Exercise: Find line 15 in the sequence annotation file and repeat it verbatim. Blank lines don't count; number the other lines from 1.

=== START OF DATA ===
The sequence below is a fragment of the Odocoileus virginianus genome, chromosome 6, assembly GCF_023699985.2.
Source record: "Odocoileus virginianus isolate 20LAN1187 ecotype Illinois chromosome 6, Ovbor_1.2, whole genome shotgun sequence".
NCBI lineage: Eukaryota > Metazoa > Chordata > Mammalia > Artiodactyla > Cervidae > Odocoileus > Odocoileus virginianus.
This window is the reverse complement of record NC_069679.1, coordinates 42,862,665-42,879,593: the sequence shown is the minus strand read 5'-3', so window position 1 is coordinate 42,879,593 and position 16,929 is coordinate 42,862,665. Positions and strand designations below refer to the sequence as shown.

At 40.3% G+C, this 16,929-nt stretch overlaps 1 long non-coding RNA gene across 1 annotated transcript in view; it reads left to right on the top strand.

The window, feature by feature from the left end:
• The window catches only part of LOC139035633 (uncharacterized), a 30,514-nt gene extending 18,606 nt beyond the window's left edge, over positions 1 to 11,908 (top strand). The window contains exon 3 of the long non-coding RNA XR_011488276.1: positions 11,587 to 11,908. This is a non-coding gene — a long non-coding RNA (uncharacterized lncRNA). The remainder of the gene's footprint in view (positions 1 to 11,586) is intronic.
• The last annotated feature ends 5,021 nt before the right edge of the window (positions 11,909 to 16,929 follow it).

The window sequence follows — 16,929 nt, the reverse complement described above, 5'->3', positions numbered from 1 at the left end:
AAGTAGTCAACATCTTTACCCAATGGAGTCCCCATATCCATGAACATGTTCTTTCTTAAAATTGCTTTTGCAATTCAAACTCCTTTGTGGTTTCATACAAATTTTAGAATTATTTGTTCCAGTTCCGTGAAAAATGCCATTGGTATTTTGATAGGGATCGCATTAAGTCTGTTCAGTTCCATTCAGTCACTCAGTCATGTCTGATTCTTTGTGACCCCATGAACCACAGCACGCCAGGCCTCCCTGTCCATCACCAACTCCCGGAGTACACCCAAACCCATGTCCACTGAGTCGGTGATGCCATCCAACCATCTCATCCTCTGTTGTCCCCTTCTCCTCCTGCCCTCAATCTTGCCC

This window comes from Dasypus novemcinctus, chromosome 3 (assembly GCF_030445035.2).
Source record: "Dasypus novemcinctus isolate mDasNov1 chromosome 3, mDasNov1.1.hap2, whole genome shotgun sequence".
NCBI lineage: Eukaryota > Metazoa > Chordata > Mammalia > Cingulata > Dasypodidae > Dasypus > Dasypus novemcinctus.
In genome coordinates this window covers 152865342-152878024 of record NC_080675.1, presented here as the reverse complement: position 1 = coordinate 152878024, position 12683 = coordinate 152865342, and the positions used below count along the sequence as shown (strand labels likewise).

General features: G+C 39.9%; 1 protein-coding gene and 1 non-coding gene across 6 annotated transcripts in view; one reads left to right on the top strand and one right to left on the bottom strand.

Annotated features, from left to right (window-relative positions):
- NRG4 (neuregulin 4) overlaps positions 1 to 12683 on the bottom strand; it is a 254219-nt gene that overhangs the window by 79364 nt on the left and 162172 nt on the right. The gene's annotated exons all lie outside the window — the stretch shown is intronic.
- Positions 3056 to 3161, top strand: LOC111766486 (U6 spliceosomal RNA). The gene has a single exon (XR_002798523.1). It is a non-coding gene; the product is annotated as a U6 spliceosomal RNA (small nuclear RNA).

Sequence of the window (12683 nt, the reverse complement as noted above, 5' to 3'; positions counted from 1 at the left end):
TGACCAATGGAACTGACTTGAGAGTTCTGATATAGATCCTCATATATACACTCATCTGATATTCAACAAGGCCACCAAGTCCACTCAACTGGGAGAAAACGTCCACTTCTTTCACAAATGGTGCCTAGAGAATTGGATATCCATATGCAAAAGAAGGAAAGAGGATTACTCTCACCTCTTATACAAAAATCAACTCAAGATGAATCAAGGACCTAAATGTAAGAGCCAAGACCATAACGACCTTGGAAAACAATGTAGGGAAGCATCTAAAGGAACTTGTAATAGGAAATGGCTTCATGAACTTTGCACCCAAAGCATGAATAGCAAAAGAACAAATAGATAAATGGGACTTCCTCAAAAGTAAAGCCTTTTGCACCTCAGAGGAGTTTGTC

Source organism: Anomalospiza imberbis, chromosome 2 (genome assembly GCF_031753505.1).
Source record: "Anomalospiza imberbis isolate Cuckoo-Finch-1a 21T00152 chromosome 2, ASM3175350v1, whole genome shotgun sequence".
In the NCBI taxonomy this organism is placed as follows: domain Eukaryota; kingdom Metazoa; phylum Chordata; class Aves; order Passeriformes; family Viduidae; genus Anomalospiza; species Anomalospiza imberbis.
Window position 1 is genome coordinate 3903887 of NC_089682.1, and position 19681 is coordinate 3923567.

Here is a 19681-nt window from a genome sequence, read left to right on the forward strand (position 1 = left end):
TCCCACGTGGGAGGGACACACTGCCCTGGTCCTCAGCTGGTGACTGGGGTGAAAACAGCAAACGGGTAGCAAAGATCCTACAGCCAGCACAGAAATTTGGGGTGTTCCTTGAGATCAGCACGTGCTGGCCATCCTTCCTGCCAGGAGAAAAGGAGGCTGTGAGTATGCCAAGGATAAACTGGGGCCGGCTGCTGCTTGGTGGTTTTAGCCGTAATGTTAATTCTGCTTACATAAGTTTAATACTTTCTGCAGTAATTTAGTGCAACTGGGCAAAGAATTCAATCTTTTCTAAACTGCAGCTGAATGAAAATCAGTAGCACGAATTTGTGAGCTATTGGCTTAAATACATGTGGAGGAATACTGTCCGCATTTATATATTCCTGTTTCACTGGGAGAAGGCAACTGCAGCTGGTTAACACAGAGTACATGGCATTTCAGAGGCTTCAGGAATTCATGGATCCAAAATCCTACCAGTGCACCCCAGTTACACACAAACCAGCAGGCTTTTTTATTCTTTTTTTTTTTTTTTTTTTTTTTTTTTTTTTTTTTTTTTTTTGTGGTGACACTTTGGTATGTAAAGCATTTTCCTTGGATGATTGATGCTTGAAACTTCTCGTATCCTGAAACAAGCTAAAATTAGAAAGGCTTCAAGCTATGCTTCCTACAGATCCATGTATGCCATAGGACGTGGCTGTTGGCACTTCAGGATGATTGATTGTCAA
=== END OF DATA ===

General features: G+C 39.9%; 1 protein-coding gene and 1 non-coding gene across 6 annotated transcripts in view; one reads left to right on the top strand and one right to left on the bottom strand.